The contemporary RJ movement began in 1974 in Canada in an experiment in relational restitution for a property crime. Victim Offender Reconciliation Programs (VORP) began spreading, often as ministries of local churches, and became the backbone of the movement. There are today many different victim-offender dialogue programs throughout North America and around the world, now also administered by probation departments, community mediation centers, and other organizations. Over the last forty years, Restorative Justice theory and practice has been applied to conflicts in schools, communities and churches.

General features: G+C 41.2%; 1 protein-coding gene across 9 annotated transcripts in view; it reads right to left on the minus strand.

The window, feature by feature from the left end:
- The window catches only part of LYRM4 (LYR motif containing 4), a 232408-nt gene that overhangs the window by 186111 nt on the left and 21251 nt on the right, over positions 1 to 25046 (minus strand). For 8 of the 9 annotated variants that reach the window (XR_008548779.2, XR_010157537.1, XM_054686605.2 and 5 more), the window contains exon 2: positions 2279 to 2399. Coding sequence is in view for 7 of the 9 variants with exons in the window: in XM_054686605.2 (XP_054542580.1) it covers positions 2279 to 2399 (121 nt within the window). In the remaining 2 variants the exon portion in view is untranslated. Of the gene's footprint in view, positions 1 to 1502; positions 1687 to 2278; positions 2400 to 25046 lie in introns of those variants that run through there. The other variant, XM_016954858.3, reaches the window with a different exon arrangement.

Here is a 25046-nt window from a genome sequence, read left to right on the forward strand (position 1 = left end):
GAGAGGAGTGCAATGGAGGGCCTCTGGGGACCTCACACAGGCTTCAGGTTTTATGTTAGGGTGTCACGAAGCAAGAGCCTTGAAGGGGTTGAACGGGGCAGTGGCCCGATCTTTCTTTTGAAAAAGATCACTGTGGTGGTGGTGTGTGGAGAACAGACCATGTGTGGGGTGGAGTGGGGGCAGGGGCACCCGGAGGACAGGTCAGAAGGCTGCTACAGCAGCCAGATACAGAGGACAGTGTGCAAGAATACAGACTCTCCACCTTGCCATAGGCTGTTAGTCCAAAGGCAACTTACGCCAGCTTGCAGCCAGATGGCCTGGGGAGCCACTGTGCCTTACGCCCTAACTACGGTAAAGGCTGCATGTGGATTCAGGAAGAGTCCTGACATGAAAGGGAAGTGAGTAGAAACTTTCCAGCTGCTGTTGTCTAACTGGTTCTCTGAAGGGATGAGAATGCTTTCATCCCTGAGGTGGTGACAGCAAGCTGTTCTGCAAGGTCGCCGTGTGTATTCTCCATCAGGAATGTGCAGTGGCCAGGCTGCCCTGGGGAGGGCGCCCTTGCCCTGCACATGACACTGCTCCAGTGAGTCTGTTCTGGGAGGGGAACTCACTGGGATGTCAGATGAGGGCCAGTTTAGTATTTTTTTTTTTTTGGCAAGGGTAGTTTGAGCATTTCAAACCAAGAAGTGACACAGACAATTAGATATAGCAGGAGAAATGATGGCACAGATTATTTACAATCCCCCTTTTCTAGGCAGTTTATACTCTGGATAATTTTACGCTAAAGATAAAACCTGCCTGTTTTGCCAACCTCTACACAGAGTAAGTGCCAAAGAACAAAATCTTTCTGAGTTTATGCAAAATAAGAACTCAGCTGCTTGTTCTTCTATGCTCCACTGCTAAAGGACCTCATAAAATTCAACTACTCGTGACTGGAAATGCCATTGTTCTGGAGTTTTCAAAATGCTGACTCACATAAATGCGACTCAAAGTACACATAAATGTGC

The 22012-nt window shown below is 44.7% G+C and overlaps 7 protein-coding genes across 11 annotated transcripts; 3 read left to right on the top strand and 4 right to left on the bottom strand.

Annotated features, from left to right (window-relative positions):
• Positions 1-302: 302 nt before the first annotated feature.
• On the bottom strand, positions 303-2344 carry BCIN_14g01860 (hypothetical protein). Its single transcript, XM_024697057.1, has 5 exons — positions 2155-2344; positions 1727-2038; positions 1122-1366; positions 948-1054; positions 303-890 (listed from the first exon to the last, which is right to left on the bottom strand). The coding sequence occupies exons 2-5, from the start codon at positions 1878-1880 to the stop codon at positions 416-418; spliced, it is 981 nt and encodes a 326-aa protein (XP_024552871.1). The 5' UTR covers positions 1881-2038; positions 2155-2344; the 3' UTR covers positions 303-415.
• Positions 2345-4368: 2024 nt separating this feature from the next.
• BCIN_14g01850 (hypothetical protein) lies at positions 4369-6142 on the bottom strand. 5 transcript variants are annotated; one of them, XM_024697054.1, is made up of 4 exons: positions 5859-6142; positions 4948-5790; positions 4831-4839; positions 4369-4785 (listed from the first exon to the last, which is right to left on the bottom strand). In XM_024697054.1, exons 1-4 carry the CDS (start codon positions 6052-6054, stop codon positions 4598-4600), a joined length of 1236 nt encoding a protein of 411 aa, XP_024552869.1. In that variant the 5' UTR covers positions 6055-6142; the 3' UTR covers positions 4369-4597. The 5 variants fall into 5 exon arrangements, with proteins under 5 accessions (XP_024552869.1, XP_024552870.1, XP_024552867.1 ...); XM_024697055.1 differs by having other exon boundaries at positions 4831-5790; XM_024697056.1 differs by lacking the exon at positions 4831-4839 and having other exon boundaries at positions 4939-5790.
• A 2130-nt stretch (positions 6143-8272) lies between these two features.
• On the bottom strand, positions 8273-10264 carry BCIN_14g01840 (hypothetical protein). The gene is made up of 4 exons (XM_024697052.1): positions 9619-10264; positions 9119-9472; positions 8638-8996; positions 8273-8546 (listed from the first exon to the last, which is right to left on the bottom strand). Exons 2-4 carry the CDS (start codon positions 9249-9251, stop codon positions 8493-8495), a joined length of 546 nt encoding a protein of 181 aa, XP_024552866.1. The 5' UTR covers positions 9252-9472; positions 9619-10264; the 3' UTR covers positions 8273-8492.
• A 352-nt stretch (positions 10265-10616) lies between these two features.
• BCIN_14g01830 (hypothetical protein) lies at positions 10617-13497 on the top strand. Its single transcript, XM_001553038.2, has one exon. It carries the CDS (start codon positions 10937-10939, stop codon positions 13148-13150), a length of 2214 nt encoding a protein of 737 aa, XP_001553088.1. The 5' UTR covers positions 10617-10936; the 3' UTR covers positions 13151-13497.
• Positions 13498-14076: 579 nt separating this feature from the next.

Elaine Enns has been working in the field of restorative justice since 1989. For the first 15 years of her career, she was part of the pioneering generation of contemporary restorative justice practitioners whose focus was on the Criminal Justice System. Elaine facilitated victim-offender dialogues, provided training and worked to apply restorative justice principles and theory to conflict issues in schools, communities and churches. For the past decade, Elaine has worked to broaden and deepen applications of restorative justice (see her and Ched’s 2009 two-volume Ambassadors of Reconciliation: New Testament Reflections and Diverse Christian Practices of Restorative Justice and Peacemaking.
Recently Elaine completed doctoral work on how restorative justice applies to historical violations, including issues of intergenerational trauma and healing. See a list of her publications here.